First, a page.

I’ve covered all the Terminator films on this blog, except for two, so now, thanks to the Sci-Fi Chronicles book I will be checking them out to complete my interactions with the T-101 and the many incarnations of John Connor.
I remember being of a split mind on this film when I first saw it. I liked the cast, though not all of the moments and characters were as suited to the universe as they should be, and liked a lot of the action beats, but they felt smaller than those we saw in Judgement Day, which could be called one of the best action movies of all time.
Storywise, this story caused a lot of dissension in the Terminator universe, so much so that the television series that sprang up after it, The Sarah Connor Chronicles, completely voided the events of the film.
Jonathan Mostow, who previous to this had directed the enjoyable, but historically inaccurate U-571 took over the director’s chair from James Cameron. And that had to be daunting. No matter what he did, it was going to be compared to Cameron’s work, so I don’t think there was anyway he could win.
The story follows John Connor (Nick Stahl), now a drifter, who has seen the date for Judgement Day come and go, but when he gets thrown into the life of Kate Brewster (Claire Danes) he barely has a moment catch his breath before a T-101 (once again played by Arnold Schwarzenegger) travels from the future to keep him alive.
It seems the rise of Skynet, the super computer that declares war on humankind is still going to happen, and it is today. To insure that nothing can stop it, a T-X (Kristanna Loken) is sent back to eliminate Connor, and by extension Brewster, once and for all.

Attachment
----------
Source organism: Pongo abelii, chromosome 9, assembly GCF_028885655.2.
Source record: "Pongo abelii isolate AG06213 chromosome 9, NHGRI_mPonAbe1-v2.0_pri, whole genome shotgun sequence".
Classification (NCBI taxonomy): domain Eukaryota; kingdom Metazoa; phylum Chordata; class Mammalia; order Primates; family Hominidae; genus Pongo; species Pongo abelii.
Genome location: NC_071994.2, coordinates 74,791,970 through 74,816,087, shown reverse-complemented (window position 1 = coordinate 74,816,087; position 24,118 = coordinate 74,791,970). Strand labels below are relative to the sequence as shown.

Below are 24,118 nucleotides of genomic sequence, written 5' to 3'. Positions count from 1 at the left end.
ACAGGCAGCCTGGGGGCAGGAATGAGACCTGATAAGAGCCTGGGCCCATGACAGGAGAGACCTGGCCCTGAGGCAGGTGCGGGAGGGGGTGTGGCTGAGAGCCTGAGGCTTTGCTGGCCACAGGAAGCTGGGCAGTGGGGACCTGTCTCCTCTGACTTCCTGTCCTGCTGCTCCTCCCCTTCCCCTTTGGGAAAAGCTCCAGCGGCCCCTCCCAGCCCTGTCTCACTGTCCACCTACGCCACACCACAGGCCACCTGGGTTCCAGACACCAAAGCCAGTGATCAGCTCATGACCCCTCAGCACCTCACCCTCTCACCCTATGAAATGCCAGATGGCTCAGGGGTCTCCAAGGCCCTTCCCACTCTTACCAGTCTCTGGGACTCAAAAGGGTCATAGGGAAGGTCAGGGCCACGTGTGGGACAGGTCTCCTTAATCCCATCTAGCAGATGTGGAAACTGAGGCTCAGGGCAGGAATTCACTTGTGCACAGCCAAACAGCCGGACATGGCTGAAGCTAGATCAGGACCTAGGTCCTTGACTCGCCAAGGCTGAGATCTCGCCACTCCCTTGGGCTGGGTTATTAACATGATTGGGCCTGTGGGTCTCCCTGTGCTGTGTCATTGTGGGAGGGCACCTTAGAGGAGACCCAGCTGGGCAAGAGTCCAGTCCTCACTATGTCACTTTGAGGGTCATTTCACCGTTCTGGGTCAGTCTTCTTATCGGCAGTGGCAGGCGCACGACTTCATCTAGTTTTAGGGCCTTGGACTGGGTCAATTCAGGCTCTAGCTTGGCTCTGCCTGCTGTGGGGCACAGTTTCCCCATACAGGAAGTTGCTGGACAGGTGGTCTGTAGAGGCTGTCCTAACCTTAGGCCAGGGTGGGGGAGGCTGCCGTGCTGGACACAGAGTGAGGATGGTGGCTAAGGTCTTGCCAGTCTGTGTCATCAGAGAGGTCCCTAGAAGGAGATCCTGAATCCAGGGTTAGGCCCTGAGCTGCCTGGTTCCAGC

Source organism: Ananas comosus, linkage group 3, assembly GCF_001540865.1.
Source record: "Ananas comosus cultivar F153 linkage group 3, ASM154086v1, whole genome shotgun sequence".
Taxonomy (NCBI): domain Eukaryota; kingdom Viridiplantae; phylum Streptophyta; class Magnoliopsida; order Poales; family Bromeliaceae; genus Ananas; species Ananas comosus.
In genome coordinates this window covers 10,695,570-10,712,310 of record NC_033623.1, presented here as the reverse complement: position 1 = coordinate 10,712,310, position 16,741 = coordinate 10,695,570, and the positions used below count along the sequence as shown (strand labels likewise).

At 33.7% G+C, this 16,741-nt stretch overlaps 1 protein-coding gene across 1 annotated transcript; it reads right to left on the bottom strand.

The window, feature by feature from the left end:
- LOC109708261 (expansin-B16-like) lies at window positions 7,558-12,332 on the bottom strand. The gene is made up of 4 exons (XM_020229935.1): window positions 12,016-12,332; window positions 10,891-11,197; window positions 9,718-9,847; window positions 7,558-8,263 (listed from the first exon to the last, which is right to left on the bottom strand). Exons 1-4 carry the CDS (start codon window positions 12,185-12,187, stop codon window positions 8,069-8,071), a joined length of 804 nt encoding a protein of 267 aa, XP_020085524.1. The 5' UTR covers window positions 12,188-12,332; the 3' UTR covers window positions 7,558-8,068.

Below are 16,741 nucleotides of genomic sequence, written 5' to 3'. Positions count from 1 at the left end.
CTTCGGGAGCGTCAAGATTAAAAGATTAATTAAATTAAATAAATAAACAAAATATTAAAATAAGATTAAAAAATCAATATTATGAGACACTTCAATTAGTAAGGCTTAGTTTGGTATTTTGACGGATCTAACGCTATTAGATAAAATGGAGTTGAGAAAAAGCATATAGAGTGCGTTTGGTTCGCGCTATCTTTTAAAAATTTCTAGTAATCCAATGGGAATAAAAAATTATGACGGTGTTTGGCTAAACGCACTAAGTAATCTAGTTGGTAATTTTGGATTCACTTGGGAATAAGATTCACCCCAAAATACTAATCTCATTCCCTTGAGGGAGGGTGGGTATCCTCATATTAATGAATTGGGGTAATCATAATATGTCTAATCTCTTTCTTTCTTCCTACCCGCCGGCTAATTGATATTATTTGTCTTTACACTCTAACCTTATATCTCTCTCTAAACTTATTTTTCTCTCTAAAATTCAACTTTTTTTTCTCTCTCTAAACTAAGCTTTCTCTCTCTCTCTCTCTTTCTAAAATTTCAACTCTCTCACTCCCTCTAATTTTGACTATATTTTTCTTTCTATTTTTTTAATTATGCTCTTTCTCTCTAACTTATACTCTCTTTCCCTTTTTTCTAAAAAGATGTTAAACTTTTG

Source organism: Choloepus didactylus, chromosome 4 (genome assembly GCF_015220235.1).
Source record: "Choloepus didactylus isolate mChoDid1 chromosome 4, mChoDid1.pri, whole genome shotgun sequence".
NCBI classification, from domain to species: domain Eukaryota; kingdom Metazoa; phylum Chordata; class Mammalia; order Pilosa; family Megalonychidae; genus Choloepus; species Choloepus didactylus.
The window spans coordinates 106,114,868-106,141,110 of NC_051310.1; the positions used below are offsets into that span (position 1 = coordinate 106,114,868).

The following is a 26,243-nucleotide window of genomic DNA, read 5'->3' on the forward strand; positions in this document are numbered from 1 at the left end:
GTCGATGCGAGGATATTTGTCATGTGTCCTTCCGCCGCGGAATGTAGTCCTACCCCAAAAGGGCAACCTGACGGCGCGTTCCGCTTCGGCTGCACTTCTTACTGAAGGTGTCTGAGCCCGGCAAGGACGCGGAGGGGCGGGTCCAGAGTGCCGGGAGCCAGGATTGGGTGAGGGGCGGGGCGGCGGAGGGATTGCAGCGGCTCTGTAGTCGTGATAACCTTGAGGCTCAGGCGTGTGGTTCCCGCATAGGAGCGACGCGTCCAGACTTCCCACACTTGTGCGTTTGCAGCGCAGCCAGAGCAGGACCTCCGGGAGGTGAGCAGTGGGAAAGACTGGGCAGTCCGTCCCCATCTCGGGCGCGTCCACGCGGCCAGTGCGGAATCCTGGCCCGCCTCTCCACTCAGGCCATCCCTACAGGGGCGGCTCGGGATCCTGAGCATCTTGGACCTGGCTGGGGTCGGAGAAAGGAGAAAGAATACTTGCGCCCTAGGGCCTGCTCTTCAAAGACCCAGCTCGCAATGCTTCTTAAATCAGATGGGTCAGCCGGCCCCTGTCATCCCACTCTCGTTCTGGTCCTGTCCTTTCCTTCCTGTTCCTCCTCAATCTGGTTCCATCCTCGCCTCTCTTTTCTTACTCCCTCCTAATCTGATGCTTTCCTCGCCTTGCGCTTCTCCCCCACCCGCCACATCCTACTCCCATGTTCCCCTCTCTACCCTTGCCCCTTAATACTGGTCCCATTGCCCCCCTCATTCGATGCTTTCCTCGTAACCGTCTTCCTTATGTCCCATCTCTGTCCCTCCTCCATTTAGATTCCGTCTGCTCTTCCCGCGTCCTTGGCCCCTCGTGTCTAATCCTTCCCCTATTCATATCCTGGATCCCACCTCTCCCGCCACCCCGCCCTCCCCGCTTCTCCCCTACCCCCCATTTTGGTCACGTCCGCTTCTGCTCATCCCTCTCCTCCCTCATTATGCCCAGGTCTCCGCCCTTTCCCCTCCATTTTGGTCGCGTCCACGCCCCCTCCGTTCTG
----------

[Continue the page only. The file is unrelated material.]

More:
The T-101 has to keep them safe, and insure they survive the seemingly inevitable nuclear holocaust that is about to happen.
It’s not a terrible film, and is for the most part, a fairly entertaining action film, but anything that followed in the footsteps of T2 was going to be a bit of a letdown; nothing could be that epic or action-packed.
Stahl’s interpretation of Connor isn’t as strong as it could be. But that may have been a decision created in the script and by the director as opposed to his portrayal. Danes isn’t given much to do aside from scream, run, and occasionally shoot a gun, a fine actress in a but of a wasted role.
The viewing public must have agreed because the film did okay business but did not do the gangbusters of T2.
And yet, instead of learning from this experiment, and perhaps reaching out to Cameron and his creative team, they went ahead with two more sequels…